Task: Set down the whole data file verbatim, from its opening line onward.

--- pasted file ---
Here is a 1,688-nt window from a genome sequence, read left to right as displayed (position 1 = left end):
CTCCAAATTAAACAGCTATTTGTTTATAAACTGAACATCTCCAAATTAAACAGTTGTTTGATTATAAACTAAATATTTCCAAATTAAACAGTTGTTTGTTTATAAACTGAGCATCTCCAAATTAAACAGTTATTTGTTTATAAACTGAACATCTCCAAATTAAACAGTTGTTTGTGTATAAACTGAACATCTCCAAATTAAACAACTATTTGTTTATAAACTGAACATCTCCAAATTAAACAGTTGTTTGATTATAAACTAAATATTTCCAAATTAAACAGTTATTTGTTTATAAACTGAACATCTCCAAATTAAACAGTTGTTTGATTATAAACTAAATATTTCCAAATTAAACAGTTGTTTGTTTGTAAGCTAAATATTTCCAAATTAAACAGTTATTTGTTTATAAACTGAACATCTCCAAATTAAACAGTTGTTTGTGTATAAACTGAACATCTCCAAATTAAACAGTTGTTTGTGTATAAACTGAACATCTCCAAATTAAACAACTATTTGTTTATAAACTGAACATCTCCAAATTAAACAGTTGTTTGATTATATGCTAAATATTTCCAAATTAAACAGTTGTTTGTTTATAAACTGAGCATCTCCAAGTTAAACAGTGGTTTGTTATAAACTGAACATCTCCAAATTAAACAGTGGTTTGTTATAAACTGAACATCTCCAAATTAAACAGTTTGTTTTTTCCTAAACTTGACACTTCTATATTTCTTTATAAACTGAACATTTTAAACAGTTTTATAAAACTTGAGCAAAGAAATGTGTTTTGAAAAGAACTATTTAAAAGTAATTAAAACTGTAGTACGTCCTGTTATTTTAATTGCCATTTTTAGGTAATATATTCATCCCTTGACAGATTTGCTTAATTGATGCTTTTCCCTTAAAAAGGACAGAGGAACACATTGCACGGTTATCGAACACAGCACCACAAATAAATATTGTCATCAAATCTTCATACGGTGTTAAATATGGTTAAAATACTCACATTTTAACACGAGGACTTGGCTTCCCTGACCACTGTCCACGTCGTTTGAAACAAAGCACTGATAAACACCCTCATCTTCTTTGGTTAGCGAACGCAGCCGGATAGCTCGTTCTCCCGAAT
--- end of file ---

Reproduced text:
Here is a 1,688-nt window from a genome sequence, read left to right as displayed (position 1 = left end):
CTCCAAATTAAACAGCTATTTGTTTATAAACTGAACATCTCCAAATTAAACAGTTGTTTGATTATAAACTAAATATTTCCAAATTAAACAGTTGTTTGTTTATAAACTGAGCATCTCCAAATTAAACAGTTATTTGTTTATAAACTGAACATCTCCAAATTAAACAGTTGTTTGTGTATAAACTGAACATCTCCAAATTAAACAACTATTTGTTTATAAACTGAACATCTCCAAATTAAACAGTTGTTTGATTATAAACTAAATATTTCCAAATTAAACAGTTATTTGTTTATAAACTGAACATCTCCAAATTAAACAGTTGTTTGATTATAAACTAAATATTTCCAAATTAAACAGTTGTTTGTTTGTAAGCTAAATATTTCCAAATTAAACAGTTATTTGTTTATAAACTGAACATCTCCAAATTAAACAGTTGTTTGTGTATAAACTGAACATCTCCAAATTAAACAGTTGTTTGTGTATAAACTGAACATCTCCAAATTAAACAACTATTTGTTTATAAACTGAACATCTCCAAATTAAACAGTTGTTTGATTATATGCTAAATATTTCCAAATTAAACAGTTGTTTGTTTATAAACTGAGCATCTCCAAGTTAAACAGTGGTTTGTTATAAACTGAACATCTCCAAATTAAACAGTGGTTTGTTATAAACTGAACATCTCCAAATTAAACAGTTTGTTTTTTCCTAAACTTGACACTTCTATATTTCTTTATAAACTGAACATTTTAAACAGTTTTATAAAACTTGAGCAAAGAAATGTGTTTTGAAAAGAACTATTTAAAAGTAATTAAAACTGTAGTACGTCCTGTTATTTTAATTGCCATTTTTAGGTAATATATTCATCCCTTGACAGATTTGCTTAATTGATGCTTTTCCCTTAAAAAGGACAGAGGAACACATTGCACGGTTATCGAACACAGCACCACAAATAAATATTGTCATCAAATCTTCATACGGTGTTAAATATGGTTAAAATACTCACATTTTAACACGAGGACTTGGCTTCCCTGACCACTGTCCACGTCGTTTGAAACAAAGCACTGATAAACACCCTCATCTTCTTTGGTTAGCGAACGCAGCCGGATAGCTCGTTCTCCCGAAT